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BWW Review: NEVERMORE at Subiaco Arts Centre

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Gripping tale of Edgar Allen Poe performed by Grey Lantern Productions

BWW Review: NEVERMORE at Subiaco Arts Centre

The life of Edgar Allen Poe is the subject of much discussion and debate, and he continues to be a most fascinating character. Grey Lantern Productions put on NEVERMORE: The Imaginary Life and Mysterious Death of Edgar Allen Poe giving a dark and stripped back retelling of the life of Edgar Allen Poe.

It is difficult to overstate the influence Edgar Allen Poe has on contemporary works. Arthur Conan Doyle cites his work as the foundation of detective fiction, whilst Jules Verne and H. G. Wells credit him with influencing science fiction, and Alfred Hitchcock claims an interest in Allen Poe's work steered him towards making suspense. Very little, however, is known about his life, and as such NEVERMORE combines fact, fiction, and drama to create a narrative of his life. Whilst the overall theme of the show is dark, and this is reflected in the staging and costumes, Grey Lantern Productions do not take this as given. There are periods of hope within the narrative and the mood noticeably shifts of the performance and delivery, whilst humour is thrown in at parts, occasionally to further lighten the mood whilst at other times to diffuse the tension that has built.

Director (and Grey Lantern founder) Lorna Mackie often works with black box style theatre, but rather than adapting the show for it, the themes and overtones in NEVERMORE are actually enhanced in this semi-staged format. The director and performers manage to perfectly convey the feelings present in each of the scenes mainly by performance, whilst the costumes (by Therese Cruise) and the dark makeup that evokes gloom and raven's wings (by Andrea Lim/Studio Ricecake) do a great deal for the show without changing as the show goes on. The changes that do occur are from minimal adjustments of the props, but more often with the lighting (directed and tied to the show by Lorna Mackie) and the music (directed by Maddison Moulin).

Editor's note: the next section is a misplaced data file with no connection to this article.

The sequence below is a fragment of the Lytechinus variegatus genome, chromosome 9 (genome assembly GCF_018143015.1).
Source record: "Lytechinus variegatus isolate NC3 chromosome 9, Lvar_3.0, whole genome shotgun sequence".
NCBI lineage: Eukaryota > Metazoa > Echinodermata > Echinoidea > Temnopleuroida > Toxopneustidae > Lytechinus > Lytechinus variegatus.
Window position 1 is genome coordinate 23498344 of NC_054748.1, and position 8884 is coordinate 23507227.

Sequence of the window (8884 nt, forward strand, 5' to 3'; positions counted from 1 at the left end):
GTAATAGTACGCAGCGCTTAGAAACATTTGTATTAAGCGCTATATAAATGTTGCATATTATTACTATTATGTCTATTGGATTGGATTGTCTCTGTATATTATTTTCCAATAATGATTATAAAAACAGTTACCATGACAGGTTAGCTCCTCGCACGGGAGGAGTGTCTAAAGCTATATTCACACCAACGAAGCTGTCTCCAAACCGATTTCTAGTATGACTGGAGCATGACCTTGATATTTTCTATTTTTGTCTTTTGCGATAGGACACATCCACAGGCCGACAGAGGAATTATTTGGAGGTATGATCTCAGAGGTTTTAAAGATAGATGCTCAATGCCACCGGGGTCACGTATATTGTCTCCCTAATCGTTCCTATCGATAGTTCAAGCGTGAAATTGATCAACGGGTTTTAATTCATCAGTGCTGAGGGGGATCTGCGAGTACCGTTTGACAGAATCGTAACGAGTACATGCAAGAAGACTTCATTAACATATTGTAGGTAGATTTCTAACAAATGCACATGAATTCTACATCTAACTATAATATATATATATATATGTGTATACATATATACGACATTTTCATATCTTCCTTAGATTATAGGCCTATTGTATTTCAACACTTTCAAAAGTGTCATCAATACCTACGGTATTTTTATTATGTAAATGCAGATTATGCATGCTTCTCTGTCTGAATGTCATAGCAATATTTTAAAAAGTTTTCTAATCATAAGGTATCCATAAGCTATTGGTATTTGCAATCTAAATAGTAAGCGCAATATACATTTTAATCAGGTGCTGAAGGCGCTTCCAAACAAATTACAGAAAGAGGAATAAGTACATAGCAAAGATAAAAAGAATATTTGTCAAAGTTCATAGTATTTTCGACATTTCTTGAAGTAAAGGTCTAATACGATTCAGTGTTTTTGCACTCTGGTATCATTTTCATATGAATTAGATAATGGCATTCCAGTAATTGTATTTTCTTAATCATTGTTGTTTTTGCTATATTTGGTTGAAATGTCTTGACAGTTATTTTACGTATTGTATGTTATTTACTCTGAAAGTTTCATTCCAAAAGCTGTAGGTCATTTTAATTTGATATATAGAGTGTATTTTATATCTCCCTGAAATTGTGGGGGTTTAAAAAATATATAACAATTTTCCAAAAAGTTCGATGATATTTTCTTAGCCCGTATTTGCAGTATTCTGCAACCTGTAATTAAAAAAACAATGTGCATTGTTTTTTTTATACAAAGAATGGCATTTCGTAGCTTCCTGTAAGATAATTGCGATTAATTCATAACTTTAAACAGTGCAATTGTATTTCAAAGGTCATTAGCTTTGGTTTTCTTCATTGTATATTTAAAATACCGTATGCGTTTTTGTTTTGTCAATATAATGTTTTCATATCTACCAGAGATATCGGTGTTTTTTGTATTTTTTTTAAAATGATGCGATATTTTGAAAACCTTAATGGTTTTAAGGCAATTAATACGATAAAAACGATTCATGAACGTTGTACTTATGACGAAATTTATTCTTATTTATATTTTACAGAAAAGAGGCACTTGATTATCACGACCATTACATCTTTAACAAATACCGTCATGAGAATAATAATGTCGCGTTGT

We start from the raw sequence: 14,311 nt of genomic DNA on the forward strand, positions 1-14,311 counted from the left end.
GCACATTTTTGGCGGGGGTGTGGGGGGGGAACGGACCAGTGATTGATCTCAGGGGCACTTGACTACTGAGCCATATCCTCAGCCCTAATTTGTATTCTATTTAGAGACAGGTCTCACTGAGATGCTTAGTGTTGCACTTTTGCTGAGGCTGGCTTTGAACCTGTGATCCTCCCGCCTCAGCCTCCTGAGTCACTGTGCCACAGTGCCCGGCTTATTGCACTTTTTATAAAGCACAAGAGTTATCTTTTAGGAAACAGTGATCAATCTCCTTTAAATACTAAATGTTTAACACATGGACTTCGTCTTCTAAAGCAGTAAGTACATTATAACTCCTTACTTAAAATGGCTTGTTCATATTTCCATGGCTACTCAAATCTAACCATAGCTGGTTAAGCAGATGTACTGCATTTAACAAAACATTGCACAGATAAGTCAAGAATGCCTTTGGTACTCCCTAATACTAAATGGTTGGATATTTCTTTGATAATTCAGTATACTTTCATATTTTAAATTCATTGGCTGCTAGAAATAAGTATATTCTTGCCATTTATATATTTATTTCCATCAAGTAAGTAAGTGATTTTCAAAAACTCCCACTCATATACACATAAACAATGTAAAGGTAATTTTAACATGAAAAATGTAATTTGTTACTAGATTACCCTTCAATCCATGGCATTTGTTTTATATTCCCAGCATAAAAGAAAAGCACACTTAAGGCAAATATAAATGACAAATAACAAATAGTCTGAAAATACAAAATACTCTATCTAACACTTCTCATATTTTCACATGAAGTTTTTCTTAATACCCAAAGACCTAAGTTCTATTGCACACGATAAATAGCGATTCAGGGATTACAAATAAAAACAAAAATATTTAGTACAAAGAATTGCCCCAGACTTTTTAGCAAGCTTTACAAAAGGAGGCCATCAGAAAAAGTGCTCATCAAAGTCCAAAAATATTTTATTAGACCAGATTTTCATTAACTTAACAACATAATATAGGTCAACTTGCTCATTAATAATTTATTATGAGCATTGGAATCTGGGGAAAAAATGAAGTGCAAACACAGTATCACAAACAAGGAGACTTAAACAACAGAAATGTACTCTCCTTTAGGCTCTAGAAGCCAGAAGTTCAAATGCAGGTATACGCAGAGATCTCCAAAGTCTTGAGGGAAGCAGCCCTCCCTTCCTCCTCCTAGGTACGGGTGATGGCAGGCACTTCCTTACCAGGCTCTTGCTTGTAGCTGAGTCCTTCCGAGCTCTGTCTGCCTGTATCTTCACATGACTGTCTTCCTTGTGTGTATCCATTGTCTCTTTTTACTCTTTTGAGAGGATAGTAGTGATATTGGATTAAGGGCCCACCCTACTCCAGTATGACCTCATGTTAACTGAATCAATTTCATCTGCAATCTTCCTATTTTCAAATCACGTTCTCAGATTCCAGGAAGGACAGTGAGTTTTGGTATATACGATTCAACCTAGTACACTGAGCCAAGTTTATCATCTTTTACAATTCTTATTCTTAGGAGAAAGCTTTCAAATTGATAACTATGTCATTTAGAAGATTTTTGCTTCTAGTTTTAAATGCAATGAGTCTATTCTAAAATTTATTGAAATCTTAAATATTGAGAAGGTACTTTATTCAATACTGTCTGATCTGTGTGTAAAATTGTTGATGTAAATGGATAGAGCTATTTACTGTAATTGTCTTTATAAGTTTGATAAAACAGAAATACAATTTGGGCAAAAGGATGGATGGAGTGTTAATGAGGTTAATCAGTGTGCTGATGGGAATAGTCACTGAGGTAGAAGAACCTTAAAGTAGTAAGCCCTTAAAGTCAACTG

In the role of Edgar Allen Poe is Cal Silberstein, who portrays the role well. Poe experiences extended periods of despair throughout his short life and not only is the headspace the Poe is in shown by Silberstein, but the audience can also see how each tragedy in his life build up steadily place a greater burden on Poe. The audience is shown the grief Poe undergoes whilst also feeling his hope, despite the recurring theme of hopelessness throughout the show. Heartbreak and tragedy become routine as the narrative progresses, but Silberstein's performance is able to pick the audience up when needed.

BWW Review: NEVERMORE at Subiaco Arts Centre

The other characters in the show are played by a just six people; Simon Brett, Arianne Westcott-King, Daniel Burton, Charlotte Louise, Zac Bennett-McPhee, and Erin Craddock. Each performer spends time narrating the show, as well as each playing several characters covering a variety of contributions to Poe's life. They are family, lovers, friends, and enemies, seamlessly moving between the characters but ensuring the narrative can still be followed. The actors playing so many characters is in itself an important plot piece. However, for such a layered and dark storyline, it is actually easy to follow and get in to.

The narrative of NEVERMORE is dark by nature, and in fact heavy at many times, and yet the talented cast and crew from Grey Lantern make it entertaining. Indeed, for a show that ends in the death of the main character, the reception for the cast was particularly warm and loud, conveying just how much the show was enjoyed.

NEVERMORE: The Imaginary Life and Mysterious Death of Edgar Allen Poe is at Subiaco Arts Centre until December 4. Tickets through The Perth Theatre Trust

Pictures thanks to Michael McAllan.


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